Risen has a fairly decent graphical style to it, some of the characters appear to be copy/paste versions of the standard mercenary grunt in several of the locations, this does cut down the sense of immersion a little but it's tolerable enough. Overall the facial models aren't bad, there are some slight erroneous features and some of the characters look pretty ugly but it kind of fits when you consider the setting. The game has a nice day/night cycle with some pretty good weather effects, especially when in a thunder storm. In general the monster design and NPC design is fairly decent and there are some interesting bad guys to fight.
Texturing on the levels themselves looks a little wonky in places, especially in the one cave I explored. There was some serious texture warping inside across the walls and it really didn't look like rock at all, unless in the days of fantasy yore there's a candy rock cave where delicious guarded sweet treats reside. The frame-rate is solid enough apart from a moment where a physics bug caused it to turn to slide-show treacle.
The animations in Risen are a little on the stiff side and there are often misfires where you can coup-de-grace a guy on the ground and your character stabs the earth beside him. Overall though, they're not eye-bleeding bad.
There's a rag-doll physics system in play but again, things seem fairly stilted and a couple of hilarious physics bugs caused a flight of Stingrats to come at me and the dreaded Tree Leaping Wolves return from Gothic, where a monster spawns in the trees above by accident and drops on your head. In this case, I survived the attack this time. The Stingrat flight caused the game to slow down and judder quite badly.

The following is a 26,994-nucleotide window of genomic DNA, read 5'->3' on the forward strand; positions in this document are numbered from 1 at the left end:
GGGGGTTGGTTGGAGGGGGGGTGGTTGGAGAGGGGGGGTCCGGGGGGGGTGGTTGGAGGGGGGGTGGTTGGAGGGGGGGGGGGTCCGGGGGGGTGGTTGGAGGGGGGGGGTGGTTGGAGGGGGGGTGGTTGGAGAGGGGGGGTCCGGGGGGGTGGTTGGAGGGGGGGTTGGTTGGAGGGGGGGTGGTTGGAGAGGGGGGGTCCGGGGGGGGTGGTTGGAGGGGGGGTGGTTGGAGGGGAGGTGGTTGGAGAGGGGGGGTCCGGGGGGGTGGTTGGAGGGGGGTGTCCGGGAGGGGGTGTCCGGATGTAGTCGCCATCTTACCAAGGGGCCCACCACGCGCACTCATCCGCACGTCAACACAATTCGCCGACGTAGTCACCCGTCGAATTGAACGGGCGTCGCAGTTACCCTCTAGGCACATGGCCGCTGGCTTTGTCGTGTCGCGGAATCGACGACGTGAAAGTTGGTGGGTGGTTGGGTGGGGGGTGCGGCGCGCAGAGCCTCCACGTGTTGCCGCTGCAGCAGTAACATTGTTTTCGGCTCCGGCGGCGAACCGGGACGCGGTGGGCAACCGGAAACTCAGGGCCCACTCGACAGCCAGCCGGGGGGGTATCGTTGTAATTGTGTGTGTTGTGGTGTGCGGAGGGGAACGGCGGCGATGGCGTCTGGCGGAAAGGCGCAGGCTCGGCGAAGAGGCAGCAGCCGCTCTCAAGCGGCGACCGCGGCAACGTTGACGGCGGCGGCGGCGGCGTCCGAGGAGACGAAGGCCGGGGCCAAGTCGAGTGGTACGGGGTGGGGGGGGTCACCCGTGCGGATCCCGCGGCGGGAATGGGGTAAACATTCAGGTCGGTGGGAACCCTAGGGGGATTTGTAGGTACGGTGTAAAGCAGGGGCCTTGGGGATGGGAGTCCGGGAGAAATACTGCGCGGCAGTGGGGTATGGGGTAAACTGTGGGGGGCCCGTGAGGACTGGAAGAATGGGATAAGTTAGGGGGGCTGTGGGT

It's fairly decent in combat, it will block, it uses tactics when in a group and several battles play out differently each time. Out of combat the NPCs follow their own lives, engage in conversation, eat, cook meals and do their day to day job. This concept drawn from the original Gothic really made the game feel alive and it does so with Risen this time as well.
A pretty good musical score accompanies the game, shifts in mood and ebbs/flows when the tide turns to battle. All in all, it does a good job of providing an excellent atmosphere.
The sound design is not bad at all, there are nice ambient effects, some creepy spot effects in certain places and the rumbles as the land shakes from time to time add something of a sense of urgency to the game. Sword fights and the clash of steel and steel or flesh are rendered in a nice manner and the various taunts from combat don't get annoying.
Dialogue and Voice
The good news is that the game has a much better script than Gothic, and certainly a much better script than Two Worlds. There's not a verily or a forsooth in sight and the dialogue is fairly well written. The voice acting isn't too bad, it's a bit off and stilted in some places and the regular cast don't hold a candle to the likes of John Rhys Davies and Andy Serkis who both lend their voices to certain NPCs in the game.
There is none, sorry.
We are Risen
Despite those annoying bugs and some short comings, Risen is a pretty solid RPG that deserves at least a place on your shelf. You won't be done with it any time soon and it's a pretty big game in terms of things to do and quests, whilst the actual land isn't massive really it's still packed with content and should keep you occupied slaying monsters and rescuing dragons from damsels for quite a while.